Detective Inspector Brown sat in his car. He had developed a twitch in his right eye that he was so used to now it did not bother him much. He had everything he needed to prove that this is where the children were being taken, but he didn’t understand why no one else see could see it. Bent. They’re all bent now. It was only a matter of time before he had to hand over his badge because he wouldn’t join them. They started to disappear, one by one, and it didn’t take long to work out the connection. Missing scientists and missing children. Find one and you’ve got the other.
His phone began to ring, it was Bradley, his youngest. Damn. He answered but kept his eyes on the scene in front of him. When was Daddy coming home? Soon son, soon. Just after I’ve finished this assignment. Can Daddy speak to Mummy? Alright. Your son misses you. You have a family here. You work too hard. You missed dinner again. Where are you? When will you be home? I don’t want to lose a husband as well as a daughter. Please… He was sorry but he had to go and he hung up the phone. He knew it all anyway. But he also knew that she was in there.
Something caught DI Brown’s attention and he picked up the binoculars on the seat next to him and gazed with a steely eye. There was a building in front of him, a large warehouse with big grey doors and plenty of bordered up windows. Another blacked out van arrived at the grey doors. Another delivery he presumed. He noted this down in his notebook and lit a cigarette. As he watched the grey doors closing, his eye began to twitch again.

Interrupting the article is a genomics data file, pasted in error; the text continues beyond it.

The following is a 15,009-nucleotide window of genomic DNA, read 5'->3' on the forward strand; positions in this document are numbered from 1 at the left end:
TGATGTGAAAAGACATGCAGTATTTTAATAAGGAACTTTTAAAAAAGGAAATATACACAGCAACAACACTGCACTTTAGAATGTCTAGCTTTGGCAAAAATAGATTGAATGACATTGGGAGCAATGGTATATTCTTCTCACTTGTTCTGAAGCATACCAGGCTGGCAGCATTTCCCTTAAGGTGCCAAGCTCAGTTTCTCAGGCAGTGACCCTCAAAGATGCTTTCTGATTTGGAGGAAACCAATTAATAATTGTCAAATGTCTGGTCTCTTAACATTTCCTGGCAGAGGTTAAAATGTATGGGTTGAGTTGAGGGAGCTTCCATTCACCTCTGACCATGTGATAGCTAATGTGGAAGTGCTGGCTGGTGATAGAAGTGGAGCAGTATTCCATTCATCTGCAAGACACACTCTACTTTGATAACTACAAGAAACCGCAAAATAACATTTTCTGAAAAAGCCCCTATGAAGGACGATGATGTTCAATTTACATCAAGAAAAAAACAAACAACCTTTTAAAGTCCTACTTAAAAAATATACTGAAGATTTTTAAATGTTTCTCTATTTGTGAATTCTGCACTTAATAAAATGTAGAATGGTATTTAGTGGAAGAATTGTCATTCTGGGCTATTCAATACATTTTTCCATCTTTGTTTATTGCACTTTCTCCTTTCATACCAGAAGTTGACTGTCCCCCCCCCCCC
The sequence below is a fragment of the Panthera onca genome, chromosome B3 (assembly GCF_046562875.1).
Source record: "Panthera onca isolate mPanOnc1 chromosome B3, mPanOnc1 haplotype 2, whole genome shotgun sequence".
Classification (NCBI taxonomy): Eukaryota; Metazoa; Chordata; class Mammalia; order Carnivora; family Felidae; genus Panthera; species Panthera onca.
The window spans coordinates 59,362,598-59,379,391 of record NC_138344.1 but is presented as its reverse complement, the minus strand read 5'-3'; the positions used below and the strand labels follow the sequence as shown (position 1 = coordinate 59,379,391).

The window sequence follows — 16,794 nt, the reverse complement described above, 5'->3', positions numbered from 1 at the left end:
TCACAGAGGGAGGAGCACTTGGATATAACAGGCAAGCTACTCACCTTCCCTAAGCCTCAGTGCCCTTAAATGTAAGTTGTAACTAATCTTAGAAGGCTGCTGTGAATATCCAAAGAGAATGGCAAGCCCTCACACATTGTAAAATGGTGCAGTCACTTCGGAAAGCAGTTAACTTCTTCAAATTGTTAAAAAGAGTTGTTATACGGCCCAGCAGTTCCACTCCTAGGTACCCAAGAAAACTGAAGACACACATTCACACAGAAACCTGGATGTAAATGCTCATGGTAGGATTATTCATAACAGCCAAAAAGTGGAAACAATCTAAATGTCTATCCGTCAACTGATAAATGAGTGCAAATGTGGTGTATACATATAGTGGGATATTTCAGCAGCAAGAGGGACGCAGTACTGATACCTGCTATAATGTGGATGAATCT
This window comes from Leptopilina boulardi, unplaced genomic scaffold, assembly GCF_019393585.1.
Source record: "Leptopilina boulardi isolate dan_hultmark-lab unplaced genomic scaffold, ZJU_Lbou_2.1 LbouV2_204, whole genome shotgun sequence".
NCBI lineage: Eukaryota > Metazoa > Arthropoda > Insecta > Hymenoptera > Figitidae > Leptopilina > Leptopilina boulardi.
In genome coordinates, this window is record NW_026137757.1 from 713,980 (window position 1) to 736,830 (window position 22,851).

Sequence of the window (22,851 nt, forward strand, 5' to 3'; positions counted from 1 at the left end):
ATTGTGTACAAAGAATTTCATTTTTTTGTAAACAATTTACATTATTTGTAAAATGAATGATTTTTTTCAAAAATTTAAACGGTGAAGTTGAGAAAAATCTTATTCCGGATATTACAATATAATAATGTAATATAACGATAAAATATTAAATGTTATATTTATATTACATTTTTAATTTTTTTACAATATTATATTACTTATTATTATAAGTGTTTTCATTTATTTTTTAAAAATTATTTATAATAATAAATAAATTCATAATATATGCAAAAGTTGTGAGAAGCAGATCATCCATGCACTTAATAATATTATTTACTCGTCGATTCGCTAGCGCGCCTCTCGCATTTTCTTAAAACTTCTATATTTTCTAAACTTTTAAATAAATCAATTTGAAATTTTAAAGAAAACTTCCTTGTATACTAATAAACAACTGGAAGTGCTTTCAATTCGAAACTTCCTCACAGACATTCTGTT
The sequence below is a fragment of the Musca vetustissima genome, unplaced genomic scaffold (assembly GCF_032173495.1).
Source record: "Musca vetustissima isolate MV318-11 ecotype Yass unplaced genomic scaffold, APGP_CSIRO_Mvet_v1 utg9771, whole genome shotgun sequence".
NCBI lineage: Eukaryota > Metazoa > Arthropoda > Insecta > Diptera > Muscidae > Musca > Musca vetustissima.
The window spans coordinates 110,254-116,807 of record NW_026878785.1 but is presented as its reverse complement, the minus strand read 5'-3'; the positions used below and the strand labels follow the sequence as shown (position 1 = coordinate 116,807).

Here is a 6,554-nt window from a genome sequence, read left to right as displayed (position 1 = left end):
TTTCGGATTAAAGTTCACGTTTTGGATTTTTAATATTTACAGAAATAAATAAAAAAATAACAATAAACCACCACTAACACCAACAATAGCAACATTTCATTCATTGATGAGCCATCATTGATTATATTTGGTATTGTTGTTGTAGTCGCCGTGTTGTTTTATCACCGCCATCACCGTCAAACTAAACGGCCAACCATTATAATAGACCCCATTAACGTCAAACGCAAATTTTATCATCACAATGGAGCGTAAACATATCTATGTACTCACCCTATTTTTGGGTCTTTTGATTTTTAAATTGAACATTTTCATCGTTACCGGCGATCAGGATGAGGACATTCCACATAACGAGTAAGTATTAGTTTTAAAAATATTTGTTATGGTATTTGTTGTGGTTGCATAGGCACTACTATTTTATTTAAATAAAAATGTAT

Hazel Day stood on the edge of the old grey brick bridge, one foot resting on the small wall which was the only barrier between her and the deep lake below. She took a creased and worn photograph out of her jeans pocket which was comprised of a family portrait. Hazel looked blankly at the picture and the memories flooded back into her mind. The tears that could not flow prickled at the back of her eyes and she took the step up onto the short wall, as she did so, threw the photograph into the water. Her dim, stoic eyes followed the path of the photograph as it slowly floated down and was eventually washed away under the bridge. She looked up into the sky and felt the warm artificial sun on her face, for the last time. As the university clock tower struck the first chime of twelve noon, Hazel closed her eyes and jumped.